Rep. Joe Baca, D-Calif. — Phone: (202) 225-6161, Fax: (202) 225-8671

When this reaches the Senate, it will be another accountability moment for Dianne Feinstein.  She has tried to duck this debate repeatedly, but she can tell us by her vote where she stands – with corporate execs and lobbyists, or with the rule of law and the right to privacy.

Untangling DiFi on FISA

(bumped – promoted by Brian Leubitz)

Marcy Wheeler has two excellent stories up today at her new home which I highly recommend to you if you want to understand Dianne Feinstein’s evolving position on FISA and retroactive immunity for the telecoms.  We know that, several weeks ago, Feinstein was wholly in support of immunity, having happily voted for it in the Intelligence Committee.  During yesterday’s floor debate, she offered a couple amendments, both with the goal of putting the warrantless wiretapping program and all questions about it, now and forever, under the authority of the FISA court.  In Marcy’s first piece, she notes the conservative reaction to Feinstein’s amendment asking that the question of immunity be decided by the FISA court instead of the Congress.


Now, before Orrin Hatch started accusing “partisan blogs” of fear-mongering on this debate, he had an apoplectic fit about DiFi’s amendment, lumping it in with more generalized DFH opposition to immunity. He strongly suggested DiFi’s amendment would be a poison pill for him–and presumably the other Republicans following Dick Cheney’s orders dutifully.

And there’s a reason for that. When the SSCI passed their immunity bill, they did so only by inventing the fiction that it was legal for telecoms to wiretap at the behest of the government if they had the authorization of the Attorney General or “certain other officers.” They did so because they know–having read the authorization letters–that one of the letters (presumably the one for March 11, 2004), was signed by White House Counsel Alberto Gonzales.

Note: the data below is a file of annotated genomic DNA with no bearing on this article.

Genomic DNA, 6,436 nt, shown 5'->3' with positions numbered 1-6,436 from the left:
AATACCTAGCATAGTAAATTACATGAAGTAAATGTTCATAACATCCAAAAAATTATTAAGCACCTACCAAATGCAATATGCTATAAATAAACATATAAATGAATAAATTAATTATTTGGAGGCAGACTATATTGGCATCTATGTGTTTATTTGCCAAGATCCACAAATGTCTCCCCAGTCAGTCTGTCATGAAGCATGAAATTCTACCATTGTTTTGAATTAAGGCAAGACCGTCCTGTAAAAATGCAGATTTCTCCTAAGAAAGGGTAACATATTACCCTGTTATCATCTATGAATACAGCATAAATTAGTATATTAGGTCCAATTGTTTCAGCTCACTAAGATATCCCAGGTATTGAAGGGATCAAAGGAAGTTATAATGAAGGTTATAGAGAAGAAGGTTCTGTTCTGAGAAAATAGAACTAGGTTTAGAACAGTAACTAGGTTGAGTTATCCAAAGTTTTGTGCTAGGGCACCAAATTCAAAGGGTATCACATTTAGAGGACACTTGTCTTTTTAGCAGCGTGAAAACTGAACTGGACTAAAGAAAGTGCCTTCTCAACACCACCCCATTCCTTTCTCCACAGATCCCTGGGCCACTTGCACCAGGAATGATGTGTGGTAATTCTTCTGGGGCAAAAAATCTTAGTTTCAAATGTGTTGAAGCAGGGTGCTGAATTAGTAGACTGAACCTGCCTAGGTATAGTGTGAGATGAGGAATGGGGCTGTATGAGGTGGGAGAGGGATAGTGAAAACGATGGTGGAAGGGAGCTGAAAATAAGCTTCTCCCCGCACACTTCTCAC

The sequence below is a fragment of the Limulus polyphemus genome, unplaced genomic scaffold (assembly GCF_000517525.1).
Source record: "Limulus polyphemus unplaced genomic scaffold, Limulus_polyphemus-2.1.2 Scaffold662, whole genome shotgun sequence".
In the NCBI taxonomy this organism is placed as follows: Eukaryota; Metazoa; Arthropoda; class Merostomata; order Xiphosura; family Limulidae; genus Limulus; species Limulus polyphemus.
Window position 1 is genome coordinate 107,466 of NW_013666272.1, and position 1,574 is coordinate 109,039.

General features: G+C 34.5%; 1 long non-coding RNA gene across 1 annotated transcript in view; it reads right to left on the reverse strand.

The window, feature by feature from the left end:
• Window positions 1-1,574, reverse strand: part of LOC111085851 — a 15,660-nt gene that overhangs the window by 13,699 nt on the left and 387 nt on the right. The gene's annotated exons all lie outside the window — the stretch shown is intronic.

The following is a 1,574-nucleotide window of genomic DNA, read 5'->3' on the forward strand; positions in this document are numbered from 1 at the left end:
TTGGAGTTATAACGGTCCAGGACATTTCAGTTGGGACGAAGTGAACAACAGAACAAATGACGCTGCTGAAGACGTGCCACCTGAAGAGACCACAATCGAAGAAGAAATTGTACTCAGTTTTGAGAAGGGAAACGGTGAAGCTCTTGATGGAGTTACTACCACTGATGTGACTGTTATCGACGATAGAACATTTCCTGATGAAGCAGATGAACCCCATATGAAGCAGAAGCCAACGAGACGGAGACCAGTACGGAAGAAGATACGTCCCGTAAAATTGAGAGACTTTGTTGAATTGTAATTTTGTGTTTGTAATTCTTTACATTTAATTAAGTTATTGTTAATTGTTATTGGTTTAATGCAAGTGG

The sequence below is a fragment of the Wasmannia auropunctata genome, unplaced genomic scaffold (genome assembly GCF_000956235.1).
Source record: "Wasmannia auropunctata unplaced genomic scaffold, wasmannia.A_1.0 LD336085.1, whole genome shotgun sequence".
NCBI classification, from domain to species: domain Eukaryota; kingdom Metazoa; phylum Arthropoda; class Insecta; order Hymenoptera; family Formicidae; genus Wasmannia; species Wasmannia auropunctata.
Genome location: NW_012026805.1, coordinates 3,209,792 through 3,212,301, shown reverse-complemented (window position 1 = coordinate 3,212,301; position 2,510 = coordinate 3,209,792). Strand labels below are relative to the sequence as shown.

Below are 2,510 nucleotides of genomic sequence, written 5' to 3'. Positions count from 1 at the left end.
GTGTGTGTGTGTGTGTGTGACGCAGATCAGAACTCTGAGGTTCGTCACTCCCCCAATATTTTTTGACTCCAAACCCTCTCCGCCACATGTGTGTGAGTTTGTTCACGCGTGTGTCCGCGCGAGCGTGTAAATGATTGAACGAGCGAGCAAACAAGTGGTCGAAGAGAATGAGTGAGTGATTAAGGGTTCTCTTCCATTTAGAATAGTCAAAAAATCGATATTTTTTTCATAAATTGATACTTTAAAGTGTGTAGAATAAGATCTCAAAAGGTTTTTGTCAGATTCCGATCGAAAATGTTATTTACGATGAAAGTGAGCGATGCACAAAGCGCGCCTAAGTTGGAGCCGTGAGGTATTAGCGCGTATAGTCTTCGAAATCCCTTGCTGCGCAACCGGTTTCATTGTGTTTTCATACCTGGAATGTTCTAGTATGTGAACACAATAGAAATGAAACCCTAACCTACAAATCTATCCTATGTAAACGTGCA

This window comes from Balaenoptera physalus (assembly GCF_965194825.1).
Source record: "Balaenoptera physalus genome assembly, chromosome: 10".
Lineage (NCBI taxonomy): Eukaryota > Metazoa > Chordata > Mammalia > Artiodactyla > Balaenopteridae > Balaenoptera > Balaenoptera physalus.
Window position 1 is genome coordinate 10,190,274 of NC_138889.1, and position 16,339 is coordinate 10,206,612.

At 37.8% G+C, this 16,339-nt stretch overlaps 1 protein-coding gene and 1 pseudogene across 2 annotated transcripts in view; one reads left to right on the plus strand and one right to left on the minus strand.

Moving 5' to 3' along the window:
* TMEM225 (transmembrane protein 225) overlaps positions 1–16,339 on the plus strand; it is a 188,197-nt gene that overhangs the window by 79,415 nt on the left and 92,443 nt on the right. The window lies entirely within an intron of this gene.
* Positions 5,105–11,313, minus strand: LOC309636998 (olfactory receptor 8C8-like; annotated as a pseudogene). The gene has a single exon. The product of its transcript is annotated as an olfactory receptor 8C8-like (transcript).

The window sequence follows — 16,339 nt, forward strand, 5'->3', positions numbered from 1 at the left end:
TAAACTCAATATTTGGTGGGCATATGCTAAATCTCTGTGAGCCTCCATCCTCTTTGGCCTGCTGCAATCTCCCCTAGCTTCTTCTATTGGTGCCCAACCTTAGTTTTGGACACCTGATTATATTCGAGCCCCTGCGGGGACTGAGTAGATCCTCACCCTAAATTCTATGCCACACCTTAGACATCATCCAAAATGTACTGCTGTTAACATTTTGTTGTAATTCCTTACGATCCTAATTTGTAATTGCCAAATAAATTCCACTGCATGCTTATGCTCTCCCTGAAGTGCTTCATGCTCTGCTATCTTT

This is important because the FISA court, being authorized to view classified information, would be able to view all the relevant documents, and may make the ruling that people not authorized to sign off on the wiretapping program did so, which would make the telecoms liable for continuing the wiretapping program beyond March 10, 2004, at a point when the AG and the Acting AG determined it to be unlawful.

In other words, DiFi’s amendment threatens to scuttle the real intent of the immunity provision, protecting Bush from any legal consequences for wiretapping illegally.